For the first time since 2016, mutton prices have dropped below $3/kg carcase weight, currently down 98¢ since the start of the year – a fall of 25%.
In contrast, the Trade Lamb Indicator (TLI) has risen 4% and the heavy lamb indicator is up 4.6% over the same time frame. Light lamb’s trajectory is following that of mutton – down 7%.
In the first four weeks of 2023*, there have been 165,364 ewes offered in Australia’s saleyards. This is a 78%, or 72,600, increase compared to the first four weeks of sales in 2022 when 92,731 head were transacted.
In 2021 and 2022, ewe supply dropped by 33% and 51% respectively as producers retained ewes to rebuild their flocks. With an increase in supply from the start of 2023, mutton prices have fallen and now average under $100/head year at $90.23 – the lowest since 2016.
In the week ending 22 January 2023, mutton slaughter was at 158,000 head. This is a 68% increase, or 64,000 head, in comparison to the same week in 2022. This trend of increased mutton supply is something Meat & Livestock Australia (MLA) expects to continue throughout the year.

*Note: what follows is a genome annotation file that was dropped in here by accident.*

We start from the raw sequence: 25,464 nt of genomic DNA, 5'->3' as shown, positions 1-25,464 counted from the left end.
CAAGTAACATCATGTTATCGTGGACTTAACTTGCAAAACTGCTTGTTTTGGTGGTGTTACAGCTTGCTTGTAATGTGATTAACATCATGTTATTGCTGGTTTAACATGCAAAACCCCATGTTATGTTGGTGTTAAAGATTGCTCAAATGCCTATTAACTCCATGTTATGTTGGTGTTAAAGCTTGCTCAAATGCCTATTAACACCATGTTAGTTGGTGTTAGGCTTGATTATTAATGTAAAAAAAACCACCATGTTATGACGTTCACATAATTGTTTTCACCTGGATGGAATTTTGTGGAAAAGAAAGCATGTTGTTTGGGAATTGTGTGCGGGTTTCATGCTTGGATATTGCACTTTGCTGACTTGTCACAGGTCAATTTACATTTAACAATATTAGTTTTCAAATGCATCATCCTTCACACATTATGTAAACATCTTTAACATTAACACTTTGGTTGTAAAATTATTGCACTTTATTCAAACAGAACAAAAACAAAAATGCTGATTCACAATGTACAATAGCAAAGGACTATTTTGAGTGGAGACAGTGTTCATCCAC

Since the beginning of 2023, lamb prices have strengthened more than 4% in the trade and heavy categories. This increase has been achieved with the heavy lamb indicator having a throughput of over 50,000 head, which is similar to 2022 levels. Therefore, there is not likely to be an oversupply of lamb this year and prices of lamb will remain stable.
There are significant ewe numbers on the ground and lambs available due to improved seasonal conditions. As a result, producers are now being more selective about the animals they are keeping in their flock and sending poor performing stock to market. This is affecting mutton and light lamb prices.
Over the last two years producers retained ewes that would have otherwise been culled to boost their breeding ewe numbers, which caused prices to rise. Now those older ewes are hitting the market.
Encouragingly, strong demand for lamb is currently keeping lamb prices stable based on current levels of throughput.
Looking forward, while forecasts of larger yardings and volumes in the mutton market will continue – and therefore prices decrease, on-farm stock quality will be higher. This will reflect in high quality trade lambs hitting the market later in the year and a more stable market throughout 2023.